In the early spring, I would accompany my Opa Rettig to the Gräwel, often with snow still on the ground and a thin layer of ice on the water. Our goal was to find willow trees along the banks and inspect their branches to see if they were in suitable condition to gather as switches for basket weaving.
My grandfather had been a basket maker in Old Amana. He enjoyed his work and saw no reason to stop making baskets just because the communal society was no more. He preferred to work with switches that had been debarked. That meant filling and firing up the old wash kettle in the basement. The long, pliable switches, immersed in the water, curled around the inside of the kettle. The water was brought to a boil and then left in the kettle to cool, once the fire underneath went out. This process allowed my grandfather to easily peel off the bark, exposing the wood underneath. It gave his baskets a unique whitish-tan look, the exposed wood being silky smooth to the touch.
Even as a teenager and later as a college student, the Gräwel continued to play a role in my life. Close to its banks grew not only the willows I mentioned earlier, but mulberry and wild plum trees. Everyone in my village knew when the fruit on those trees got ripe. We made daily pilgrimages to those trees then.
On one occasion we got a surprise when we reached the mulberry grove. Raccoons were gorging themselves on OUR berries! We climbed the trees and yelled at them. Most of them hastily retreated except for three juveniles. Reaching the branch on which they sat, I shook it mightily. All three raccoons fell to the ground, two of them scurrying away. One seemed dazed, so I picked up a dead branch from the ground and gently poked him with it. He grabbed it, climbed onto it, and hung on for dear life. I felt badly that I might have injured him.
We decided to see if we could carry him home on the stick. I carried one end of the stick and one of my friends the other. Remarkably, the raccoon clung to the stick the whole half-mile back home without moving.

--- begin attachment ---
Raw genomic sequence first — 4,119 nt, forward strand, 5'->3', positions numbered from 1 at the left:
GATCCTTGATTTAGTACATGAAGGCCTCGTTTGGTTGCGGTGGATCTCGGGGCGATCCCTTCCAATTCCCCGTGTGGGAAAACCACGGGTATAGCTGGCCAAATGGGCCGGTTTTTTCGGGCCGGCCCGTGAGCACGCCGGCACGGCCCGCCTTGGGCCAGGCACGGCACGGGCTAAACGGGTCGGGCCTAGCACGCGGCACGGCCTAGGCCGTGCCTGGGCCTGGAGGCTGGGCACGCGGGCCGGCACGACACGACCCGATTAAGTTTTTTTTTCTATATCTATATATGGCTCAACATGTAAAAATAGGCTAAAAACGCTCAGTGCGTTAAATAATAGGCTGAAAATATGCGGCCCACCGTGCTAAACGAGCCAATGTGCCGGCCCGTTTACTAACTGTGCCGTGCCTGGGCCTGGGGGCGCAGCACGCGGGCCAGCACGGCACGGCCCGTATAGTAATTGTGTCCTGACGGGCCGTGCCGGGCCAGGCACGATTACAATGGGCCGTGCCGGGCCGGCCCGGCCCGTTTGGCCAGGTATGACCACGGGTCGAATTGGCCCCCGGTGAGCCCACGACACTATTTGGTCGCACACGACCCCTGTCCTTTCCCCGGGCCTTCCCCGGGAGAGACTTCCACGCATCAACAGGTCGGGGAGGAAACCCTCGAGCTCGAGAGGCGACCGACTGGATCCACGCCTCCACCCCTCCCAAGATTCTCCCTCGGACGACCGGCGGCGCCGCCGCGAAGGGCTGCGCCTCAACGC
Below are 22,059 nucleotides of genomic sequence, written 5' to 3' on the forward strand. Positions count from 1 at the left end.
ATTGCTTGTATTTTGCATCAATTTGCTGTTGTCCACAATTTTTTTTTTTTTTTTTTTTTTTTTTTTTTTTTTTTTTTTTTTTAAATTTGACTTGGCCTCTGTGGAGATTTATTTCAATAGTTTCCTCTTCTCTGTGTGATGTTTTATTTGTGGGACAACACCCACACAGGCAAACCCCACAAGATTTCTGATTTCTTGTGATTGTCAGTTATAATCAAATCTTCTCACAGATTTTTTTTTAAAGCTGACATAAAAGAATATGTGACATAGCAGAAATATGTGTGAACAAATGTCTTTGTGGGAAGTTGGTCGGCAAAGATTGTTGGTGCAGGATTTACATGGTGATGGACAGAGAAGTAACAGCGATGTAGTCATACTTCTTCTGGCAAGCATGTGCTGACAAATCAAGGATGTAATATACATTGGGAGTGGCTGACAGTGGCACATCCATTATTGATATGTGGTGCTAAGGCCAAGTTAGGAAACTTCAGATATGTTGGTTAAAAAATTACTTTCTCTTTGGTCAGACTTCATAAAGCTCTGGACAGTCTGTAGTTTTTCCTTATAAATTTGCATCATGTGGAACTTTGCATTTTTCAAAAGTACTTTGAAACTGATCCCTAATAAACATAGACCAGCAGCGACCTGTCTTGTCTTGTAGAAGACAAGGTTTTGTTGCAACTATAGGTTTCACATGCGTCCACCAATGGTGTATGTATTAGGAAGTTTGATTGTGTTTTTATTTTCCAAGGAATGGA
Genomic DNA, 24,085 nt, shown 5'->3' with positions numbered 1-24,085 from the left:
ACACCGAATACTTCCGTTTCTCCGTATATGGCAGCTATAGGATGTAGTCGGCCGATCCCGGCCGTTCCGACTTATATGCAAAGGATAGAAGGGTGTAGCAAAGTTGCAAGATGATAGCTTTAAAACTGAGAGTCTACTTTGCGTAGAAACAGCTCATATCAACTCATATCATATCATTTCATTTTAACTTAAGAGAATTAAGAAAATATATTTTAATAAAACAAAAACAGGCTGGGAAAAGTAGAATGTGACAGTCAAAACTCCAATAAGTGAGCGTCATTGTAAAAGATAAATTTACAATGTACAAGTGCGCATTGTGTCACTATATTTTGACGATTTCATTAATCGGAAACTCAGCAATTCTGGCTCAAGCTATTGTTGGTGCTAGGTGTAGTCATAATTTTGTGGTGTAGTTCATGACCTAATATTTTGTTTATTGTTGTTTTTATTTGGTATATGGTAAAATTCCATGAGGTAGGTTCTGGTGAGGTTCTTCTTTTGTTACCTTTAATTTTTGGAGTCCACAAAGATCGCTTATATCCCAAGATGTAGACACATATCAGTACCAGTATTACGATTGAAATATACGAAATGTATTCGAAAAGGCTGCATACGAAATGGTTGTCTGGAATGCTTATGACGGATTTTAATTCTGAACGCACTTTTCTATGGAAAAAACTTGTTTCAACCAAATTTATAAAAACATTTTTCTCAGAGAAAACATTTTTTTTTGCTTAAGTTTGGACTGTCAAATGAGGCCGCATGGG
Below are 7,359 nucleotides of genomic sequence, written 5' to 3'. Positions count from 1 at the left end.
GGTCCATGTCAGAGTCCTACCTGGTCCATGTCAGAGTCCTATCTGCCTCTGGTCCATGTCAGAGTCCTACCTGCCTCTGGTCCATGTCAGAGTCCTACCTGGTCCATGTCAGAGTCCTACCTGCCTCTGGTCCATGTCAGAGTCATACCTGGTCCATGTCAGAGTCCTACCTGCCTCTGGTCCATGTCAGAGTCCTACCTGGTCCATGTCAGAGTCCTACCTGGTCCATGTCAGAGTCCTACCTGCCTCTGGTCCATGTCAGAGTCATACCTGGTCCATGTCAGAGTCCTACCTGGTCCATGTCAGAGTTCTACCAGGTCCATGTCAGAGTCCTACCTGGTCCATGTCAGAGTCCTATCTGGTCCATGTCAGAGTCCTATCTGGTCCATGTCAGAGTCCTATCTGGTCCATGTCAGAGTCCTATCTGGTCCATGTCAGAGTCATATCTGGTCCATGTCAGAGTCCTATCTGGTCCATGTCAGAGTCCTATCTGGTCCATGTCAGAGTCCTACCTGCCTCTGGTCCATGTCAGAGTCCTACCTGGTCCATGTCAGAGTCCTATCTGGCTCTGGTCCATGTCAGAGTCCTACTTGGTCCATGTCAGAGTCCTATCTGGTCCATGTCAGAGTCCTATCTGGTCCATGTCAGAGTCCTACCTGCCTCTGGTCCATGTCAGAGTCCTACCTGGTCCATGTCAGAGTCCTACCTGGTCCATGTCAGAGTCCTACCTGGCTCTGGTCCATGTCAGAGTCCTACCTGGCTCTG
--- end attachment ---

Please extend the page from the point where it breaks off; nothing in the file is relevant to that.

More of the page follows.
He recovered nicely and eventually ended up in a now-deserted henhouse on our property. I built him a large floor to ceiling pen with a branched tree trunk for climbing. Herkimer was the name I chose for him, Herky for short. I let him out of his pen daily and gave him the run of the whole building. He was quite friendly and would sit on my lap while I petted him. He always greeted me with a happy chatter. I did have to watch him closely, because he had a tendency to run at me and climb me as if I were a tree.
I once made the mistake of bringing Herky into the house. When I put him down, he made a beeline for the kitchen, jumped up onto the counter, and began opening cupboard doors. There was loud clashing and clanking as he dug out pots and pans and let them fall to the floor.
My mother came running. “What’s going on in my kitchen?!” I saw the horror on her face as she entered. I tried to apologize while chasing Herky from room to room in a vain attempt to catch him as he continued his romp. I finally cornered him in the dining room and scooped him up. Mom gave me The Look, as only moms can do. “Out!”
Herky was with us for two years. When I turned 18, I developed a serious illness that required an emergency two-week hospital stay. Since I couldn’t care for Herky then, I asked my parents to release him. It wasn’t long before one of the neighbors complained that a raccoon had taken up residence in his chimney. I didn’t offer an explanation.
|"An enthusiastic gardener for over 50 years, my first plant was a potted Ponderosa Lemon tree ordered from a comic book ad at age 15. I still have it, and it’s still bearing lemons! My wife and I garden on 3/4 of an acre, both flowers and vegetables. Our garden, named Cottage-in-the-Meadow Gardens, is private and is listed with the Smithsonian Institution in its Archives of American Gardens. It is also on the National Register of Historic Places. We garden organically and no-till. Our vegetable garden contains a seed bank of vegetables brought to this country from Germany in the mid-1800s by my ancestors. My latest book, Gardening the Amana Way, is available at Amazon.com.|